Lwandamina managed to eclipse Nyirenda’s record by taking a free-scoring Zesco side to the semifinals of the Champions League where they are 90 minutes away from reaching the final. Mamelodi Sundowns stand in their way. The two will resume their battle on Saturday night at Lucas Moripe Stadium in the second leg. Zesco won the first leg in Ndola 2-1.

Not many people tipped the Zambian side to reach this far when the draw for the group stage was conducted. They were grouped with Africa’s club of the century and eight-time African champions Al-Ahly, Morocco’s Wydad Casablanca and Asec Mimosas of Ivory Coast. Somehow the unfancied Zambians scored the most goals in the mini-league stage to finish second in Group A, ahead of Al-Ahly who took just a point from them. Martin Jol resigned from Al-Ahly after that.

“The bookmakers never gave us a chance,” Lwandamina said. “They failed us. But in life, what is important and which we achieved, is to have hope, faith, dedication and discipline. When you have that, then you can achieve the impossible. We didn’t look at Casablanca, Al-Ahly and Asec and said No!’ We said, Okay fine, we are non-entities. But we will work our own way up and try to surprise people.’ We did that.”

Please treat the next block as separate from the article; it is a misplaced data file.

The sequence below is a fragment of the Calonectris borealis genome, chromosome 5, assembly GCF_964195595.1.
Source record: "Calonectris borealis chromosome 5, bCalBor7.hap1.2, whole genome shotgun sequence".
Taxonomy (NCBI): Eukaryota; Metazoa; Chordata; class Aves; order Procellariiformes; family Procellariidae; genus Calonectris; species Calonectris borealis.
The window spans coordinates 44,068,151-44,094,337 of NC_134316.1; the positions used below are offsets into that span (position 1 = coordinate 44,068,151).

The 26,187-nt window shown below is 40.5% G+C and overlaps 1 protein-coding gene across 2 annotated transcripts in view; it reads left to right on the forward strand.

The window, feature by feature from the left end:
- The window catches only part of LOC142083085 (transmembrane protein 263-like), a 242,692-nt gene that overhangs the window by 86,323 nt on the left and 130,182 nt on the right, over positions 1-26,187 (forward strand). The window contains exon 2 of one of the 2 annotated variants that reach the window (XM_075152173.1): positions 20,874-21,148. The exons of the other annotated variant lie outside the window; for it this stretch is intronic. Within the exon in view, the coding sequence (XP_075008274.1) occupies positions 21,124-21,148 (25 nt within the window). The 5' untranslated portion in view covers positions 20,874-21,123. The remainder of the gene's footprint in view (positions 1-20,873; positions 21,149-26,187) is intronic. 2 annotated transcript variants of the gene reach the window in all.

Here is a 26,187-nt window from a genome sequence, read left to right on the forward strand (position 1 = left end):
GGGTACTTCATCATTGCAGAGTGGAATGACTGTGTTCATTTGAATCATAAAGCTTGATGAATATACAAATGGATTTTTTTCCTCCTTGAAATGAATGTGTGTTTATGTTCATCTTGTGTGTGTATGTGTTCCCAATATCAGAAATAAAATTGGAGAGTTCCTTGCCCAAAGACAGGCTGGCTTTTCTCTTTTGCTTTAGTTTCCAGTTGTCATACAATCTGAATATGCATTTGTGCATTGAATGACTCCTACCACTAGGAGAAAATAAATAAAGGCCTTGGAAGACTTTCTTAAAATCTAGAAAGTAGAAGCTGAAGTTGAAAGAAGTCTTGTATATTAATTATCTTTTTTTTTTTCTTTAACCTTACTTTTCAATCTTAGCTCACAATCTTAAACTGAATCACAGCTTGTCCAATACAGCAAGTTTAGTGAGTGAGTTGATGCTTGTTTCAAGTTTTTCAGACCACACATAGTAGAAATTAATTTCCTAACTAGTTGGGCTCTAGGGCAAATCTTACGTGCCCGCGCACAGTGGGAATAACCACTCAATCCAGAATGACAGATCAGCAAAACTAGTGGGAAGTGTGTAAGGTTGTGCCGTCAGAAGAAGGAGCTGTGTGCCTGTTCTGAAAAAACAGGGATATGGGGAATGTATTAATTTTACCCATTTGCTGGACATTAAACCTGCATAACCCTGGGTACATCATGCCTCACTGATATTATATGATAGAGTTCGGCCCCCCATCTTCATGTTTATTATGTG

Lwandamina has surprised people throughout his coaching career. He swam, instead of sinking, when he was thrown into the deep end, managing nine-time Zambian champions Mufulira Wanderers. He was Melu’s assistant when they won the last two of those titles in 1995 and 1996. But his first love was managing young players instead of ready-made stars. That’s why he took over Nchanga Rangers’ development structures after leaving Wanderers in 2000.

He didn’t stay there a long time but that love didn’t disappear. He took it to the national team set-up where he won the Under-20 Cosafa Cup with Zambia in 2003 and then finished as runners up in 2004 and 2005.

His biggest achievement was when he guided Zambia’s Under-20 to the last 16 of the World Cup in Canada in 2007.

In his time with the Under-20s he worked with the likes of Stopilla Sunzu, Emmanuel Mayuka, Rainford Kalaba and Davies Nkausu.

The quartet graduated to become African champions with the senior national team in 2012. It was an emotional victory in Gabon, wiping away the tears of a nation which mourned the loss of their brightest Chipolopolo side that perished in Libreville in 1993 on their way to a World Cup qualifier against Senegal.

Lwandamina was denied a chance to try and take Chipolopolo to the World Cup for the first time when he was replaced as interim coach. Nyirenda took over from him while the Football Association of Zambia (FAZ) awaits approval from the government to appoint a permanent coach that is likely to be Gordon Igesund. “Chicken”, as Lwandamina is affectionately known, has a chance to give Zambia its first Champions League title since Power Dynamos won the second tier African Cup Winners’ Cup in 1991.

“I was given the powers and the wisdom to wipe out tears, I work towards that,” Lwandamina said. “I want to wipe out the tears of Zambian people by bringing them success.”